If you don’t want to digest an unconscionably dorky, potentially useless amount of information about presidential estimates of the IV-E child welfare entitlements, you should leave now. Stay on The Chronicle of Social Change of course, just maybe click to another article.
Last week, Youth Services Insider fired off a quick summary of President Trump’s budget request for fiscal 2018. That summary has been updated to include 2017 appropriations as well.
In addition to a long list of child welfare- and juvenile justice-related programs slated for elimination or spending cuts, we noted that the budget included a pretty substantial increase in spending on the IV-E entitlements. The larger of those entitlements reimburses states for foster care services provided to certain youth; the smaller entitlement supports adoption subsidies and support for families who adopt foster children.
We heard quickly from several readers who felt strongly that it was nonsense to note this IV-E boost amid the cuts and cutbacks. Many noted, as we did in the story, that IV-E spending is determined by the president and Congress. One even suggested we had spun this budget proposal to make it look good for foster youth and adopted children.
To be clearer than we were in that first rundown: It is entirely likely that the increased IV-E spending is based solely on mathematical projections, and that it is not in any way inspired by a policy agenda. But we have yet to find some hard-and-fast mathematical equation used to set the estimate, and HHS refused to comment in any way about what went into its estimate for IV-E.
What we do know, courtesy of the great child welfare historian Emily Stoltzfus, is that the president projects a IV-E estimate and Congress bases the entitlement’s budget authority on that:
Congress typically provides the amount of Title IV-E foster care funding (or “budget authority”) that the Administration estimates will be necessary for it to provide state or other Title IV-E agencies with the promised level of federal reimbursement for all of their eligible Title IV-E foster care costs under current law.
If the actual amount needed in a given year is higher or lower, it is cleaned up through procedural measures after the fact.
We took a few hours over the holiday weekend to geek out on the historical trends with the IV-E estimates included in the past 20 presidents’ requests – 1998 to 2018 – just to see if there was anything interesting that might jump out.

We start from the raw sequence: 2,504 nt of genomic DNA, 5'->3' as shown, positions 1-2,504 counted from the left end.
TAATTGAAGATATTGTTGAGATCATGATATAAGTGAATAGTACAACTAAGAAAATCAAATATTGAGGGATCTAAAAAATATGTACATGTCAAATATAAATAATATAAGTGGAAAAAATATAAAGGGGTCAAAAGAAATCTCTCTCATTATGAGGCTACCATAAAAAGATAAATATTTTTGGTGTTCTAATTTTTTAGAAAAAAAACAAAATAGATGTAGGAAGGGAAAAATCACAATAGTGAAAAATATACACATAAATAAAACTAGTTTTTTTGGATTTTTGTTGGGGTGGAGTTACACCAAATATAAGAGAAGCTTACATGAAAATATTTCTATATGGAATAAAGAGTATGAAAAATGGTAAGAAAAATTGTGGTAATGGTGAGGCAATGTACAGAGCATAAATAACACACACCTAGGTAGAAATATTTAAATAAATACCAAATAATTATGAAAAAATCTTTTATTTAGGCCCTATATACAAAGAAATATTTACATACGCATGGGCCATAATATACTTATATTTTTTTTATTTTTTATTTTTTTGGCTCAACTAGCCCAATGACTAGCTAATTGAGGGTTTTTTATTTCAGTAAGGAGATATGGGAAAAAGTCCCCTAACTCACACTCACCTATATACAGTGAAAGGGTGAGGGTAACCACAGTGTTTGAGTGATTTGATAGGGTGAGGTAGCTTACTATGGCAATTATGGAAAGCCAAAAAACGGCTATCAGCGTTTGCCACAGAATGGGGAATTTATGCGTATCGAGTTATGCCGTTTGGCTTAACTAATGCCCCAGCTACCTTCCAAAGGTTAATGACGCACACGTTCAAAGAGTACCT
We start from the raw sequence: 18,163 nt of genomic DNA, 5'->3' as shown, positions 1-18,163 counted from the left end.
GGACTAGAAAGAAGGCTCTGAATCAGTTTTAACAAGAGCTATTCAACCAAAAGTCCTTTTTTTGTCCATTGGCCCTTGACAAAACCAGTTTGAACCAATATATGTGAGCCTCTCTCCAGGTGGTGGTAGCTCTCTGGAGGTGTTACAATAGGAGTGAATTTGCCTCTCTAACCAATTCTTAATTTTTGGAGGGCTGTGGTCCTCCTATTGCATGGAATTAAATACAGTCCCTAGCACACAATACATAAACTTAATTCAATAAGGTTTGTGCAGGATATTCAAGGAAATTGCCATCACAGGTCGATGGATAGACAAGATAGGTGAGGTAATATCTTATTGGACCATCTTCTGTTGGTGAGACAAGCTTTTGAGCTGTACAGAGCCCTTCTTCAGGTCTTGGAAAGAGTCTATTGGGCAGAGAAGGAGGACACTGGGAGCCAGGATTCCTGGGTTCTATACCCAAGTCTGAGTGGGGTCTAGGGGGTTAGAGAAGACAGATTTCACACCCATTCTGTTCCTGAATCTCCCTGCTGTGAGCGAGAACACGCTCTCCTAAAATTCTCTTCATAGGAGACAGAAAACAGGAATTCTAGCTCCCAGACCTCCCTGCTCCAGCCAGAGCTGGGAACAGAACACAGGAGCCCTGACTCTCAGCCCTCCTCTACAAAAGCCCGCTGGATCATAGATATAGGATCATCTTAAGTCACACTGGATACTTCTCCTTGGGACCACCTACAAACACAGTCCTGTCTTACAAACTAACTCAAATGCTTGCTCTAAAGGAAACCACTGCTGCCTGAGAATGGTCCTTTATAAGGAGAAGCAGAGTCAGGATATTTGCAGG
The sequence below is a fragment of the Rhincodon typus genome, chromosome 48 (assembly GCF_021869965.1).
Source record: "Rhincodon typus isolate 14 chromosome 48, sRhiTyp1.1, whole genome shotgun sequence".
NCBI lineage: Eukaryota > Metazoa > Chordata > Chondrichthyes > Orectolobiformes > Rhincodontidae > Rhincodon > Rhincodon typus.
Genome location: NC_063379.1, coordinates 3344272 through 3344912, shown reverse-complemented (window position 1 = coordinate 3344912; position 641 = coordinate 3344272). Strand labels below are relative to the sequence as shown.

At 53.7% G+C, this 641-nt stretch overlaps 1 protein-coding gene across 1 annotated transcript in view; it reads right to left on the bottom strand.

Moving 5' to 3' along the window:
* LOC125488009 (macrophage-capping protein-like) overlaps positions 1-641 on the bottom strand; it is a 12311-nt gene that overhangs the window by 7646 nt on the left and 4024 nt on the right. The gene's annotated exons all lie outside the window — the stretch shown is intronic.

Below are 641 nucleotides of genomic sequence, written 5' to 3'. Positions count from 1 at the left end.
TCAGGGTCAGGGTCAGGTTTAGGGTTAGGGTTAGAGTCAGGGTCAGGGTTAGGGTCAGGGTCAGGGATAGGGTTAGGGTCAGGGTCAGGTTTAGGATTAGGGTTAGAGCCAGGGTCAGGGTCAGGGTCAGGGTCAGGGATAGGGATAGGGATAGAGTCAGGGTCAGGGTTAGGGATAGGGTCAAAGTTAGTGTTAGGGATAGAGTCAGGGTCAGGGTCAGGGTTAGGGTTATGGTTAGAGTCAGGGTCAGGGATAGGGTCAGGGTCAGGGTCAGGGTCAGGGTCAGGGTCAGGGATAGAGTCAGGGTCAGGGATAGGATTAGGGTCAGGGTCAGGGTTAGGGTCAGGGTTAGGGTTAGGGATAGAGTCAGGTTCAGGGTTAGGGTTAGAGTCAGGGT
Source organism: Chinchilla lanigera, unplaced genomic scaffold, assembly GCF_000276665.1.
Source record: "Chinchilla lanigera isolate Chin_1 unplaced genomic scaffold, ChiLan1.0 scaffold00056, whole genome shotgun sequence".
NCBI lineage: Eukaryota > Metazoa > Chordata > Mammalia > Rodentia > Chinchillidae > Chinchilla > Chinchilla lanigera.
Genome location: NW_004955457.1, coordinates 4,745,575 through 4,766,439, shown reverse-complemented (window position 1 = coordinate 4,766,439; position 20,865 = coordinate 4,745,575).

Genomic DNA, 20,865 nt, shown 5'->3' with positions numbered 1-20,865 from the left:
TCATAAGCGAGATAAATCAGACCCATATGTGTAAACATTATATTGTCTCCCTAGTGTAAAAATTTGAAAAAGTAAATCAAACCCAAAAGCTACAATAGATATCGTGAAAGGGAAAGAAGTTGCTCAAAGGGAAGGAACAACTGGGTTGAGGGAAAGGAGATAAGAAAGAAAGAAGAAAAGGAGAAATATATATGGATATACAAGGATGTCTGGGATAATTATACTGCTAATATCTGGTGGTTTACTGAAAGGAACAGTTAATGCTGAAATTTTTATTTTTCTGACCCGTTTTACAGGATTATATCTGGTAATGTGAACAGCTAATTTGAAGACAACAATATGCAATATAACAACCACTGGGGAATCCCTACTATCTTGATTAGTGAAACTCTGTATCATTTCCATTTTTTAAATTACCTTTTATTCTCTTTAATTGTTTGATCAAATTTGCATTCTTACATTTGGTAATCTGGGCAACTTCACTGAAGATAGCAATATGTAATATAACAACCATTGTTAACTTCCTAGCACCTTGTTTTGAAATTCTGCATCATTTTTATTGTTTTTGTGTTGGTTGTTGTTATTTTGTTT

If anyone actually wants the numbers we crunched, it’s ALL HERE in a spreadsheet. Here are a few notes from the exercise in questionable time use.
The adoption IV-E estimate has risen steadily, while the foster care estimate has been more volatile. The adoption portion increased from its previous year estimate in all but two years during this time frame. The estimate for the foster care portion shifted more often: it declined from the previous year eight times.
The IV-E estimate rose about $300 million during the 13 years where national foster care totals declined. YSI compared the president’s requesting year to the federal AFCARS foster care data issued before it was submitted, which is three years later; for example, the federal data that preceded Trump’s 2018 request was the fiscal 2015 report. Admittedly, this is an inexact science, just a juxtaposition of the request and what information was available at the time it was made.
The foster care population peaked at 567,000 in 1999, according to AFCARS reports, and hit its most recent valley at 397,122 in 2012. During that time frame in presidential budgets – 2002 through 2015 – the IV-E estimate went up $323 million. In six of the 13 years where the most recent AFCARS data showed a decline, there was an estimated increase in the president’s budget.
Trump’s estimate reflects the highest increase in IV-E since 2001. The $8.4 billion estimated by Trump is a $632 million increase from 2017. That is nearly $100 million more than any estimate since the final one made by the Clinton administration in 2001.
Clinton’s estimates between 1999 and 2001 reflected a $2.2 billion increase in IV-E spending. Trump’s estimate comes after two sizable increases projected by the Obama administration. The past three years of presidents’ estimates, 2016-2018, reflect a $1.6 billion swell in IV-E.
The actual IV-E money spent has differed from the president’s estimate. According to Stoltzfus’ numbers on actually obligated IV-E funds, the actual total for 2014-2016 exceed the estimates in the president’s budget by a combined $900 million. Here are the total requests for 2012-2016, compared with what actually got obligated:
2012 Estimate: $6.78b
2012 Actual: $6.48b (-$300m)
2013 Estimate: $6.68b
2013 Actual: $6.41b (-$270m)
2014 Estimate: $6.74b
2014 Actual: $7.2b (+$460m)
2015 Estimate: $6.79b
2015 Actual: $7.1b (+$310m)
2016 Estimate: $7.34
2016 Actual: $7.47 (+$130m)
So recent history suggests that the president’s estimate has been within 10 percent of actual IV-E spending. If the trend reflected in the 2014-16 numbers holds, we could see actual IV-E spending go over $9 billion in 2018.
Spend-to-youth ratio has risen every year since 2009. Now we are getting wayyyy too nerdy. YSI pegged the president’s estimate to the most recent AFCARS total to see, in a very unscientific way, what each spending estimate amounted to on a “per-kid” basis.
In 2001, the figure was $11,200, which with inflation would be about $15,640 today. This year’s estimate is $19,639 per youth, which reflects nearly a $1,000 increase from the final Obama budget. That per-youth ratio has risen in every presidential request since 2009.